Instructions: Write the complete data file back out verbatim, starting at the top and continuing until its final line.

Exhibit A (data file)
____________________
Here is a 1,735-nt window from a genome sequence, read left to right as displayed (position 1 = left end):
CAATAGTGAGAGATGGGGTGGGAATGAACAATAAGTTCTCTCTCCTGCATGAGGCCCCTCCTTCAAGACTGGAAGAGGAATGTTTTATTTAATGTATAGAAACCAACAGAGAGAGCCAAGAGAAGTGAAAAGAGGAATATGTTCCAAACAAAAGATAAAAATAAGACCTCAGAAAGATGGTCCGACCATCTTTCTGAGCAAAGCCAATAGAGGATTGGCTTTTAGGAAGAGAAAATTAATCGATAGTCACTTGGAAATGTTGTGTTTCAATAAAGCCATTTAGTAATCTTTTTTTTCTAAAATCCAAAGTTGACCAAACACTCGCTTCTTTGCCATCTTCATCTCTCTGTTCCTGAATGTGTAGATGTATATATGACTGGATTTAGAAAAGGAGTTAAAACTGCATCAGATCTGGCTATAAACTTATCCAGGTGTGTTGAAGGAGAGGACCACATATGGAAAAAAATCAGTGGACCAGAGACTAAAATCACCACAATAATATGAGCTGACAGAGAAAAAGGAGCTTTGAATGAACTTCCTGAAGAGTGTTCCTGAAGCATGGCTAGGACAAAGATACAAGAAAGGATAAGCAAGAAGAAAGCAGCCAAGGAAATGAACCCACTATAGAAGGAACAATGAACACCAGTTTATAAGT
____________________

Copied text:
Here is a 1,735-nt window from a genome sequence, read left to right as displayed (position 1 = left end):
CAATAGTGAGAGATGGGGTGGGAATGAACAATAAGTTCTCTCTCCTGCATGAGGCCCCTCCTTCAAGACTGGAAGAGGAATGTTTTATTTAATGTATAGAAACCAACAGAGAGAGCCAAGAGAAGTGAAAAGAGGAATATGTTCCAAACAAAAGATAAAAATAAGACCTCAGAAAGATGGTCCGACCATCTTTCTGAGCAAAGCCAATAGAGGATTGGCTTTTAGGAAGAGAAAATTAATCGATAGTCACTTGGAAATGTTGTGTTTCAATAAAGCCATTTAGTAATCTTTTTTTTCTAAAATCCAAAGTTGACCAAACACTCGCTTCTTTGCCATCTTCATCTCTCTGTTCCTGAATGTGTAGATGTATATATGACTGGATTTAGAAAAGGAGTTAAAACTGCATCAGATCTGGCTATAAACTTATCCAGGTGTGTTGAAGGAGAGGACCACATATGGAAAAAAATCAGTGGACCAGAGACTAAAATCACCACAATAATATGAGCTGACAGAGAAAAAGGAGCTTTGAATGAACTTCCTGAAGAGTGTTCCTGAAGCATGGCTAGGACAAAGATACAAGAAAGGATAAGCAAGAAGAAAGCAGCCAAGGAAATGAACCCACTATAGAAGGAACAATGAACACCAGTTTATAAGT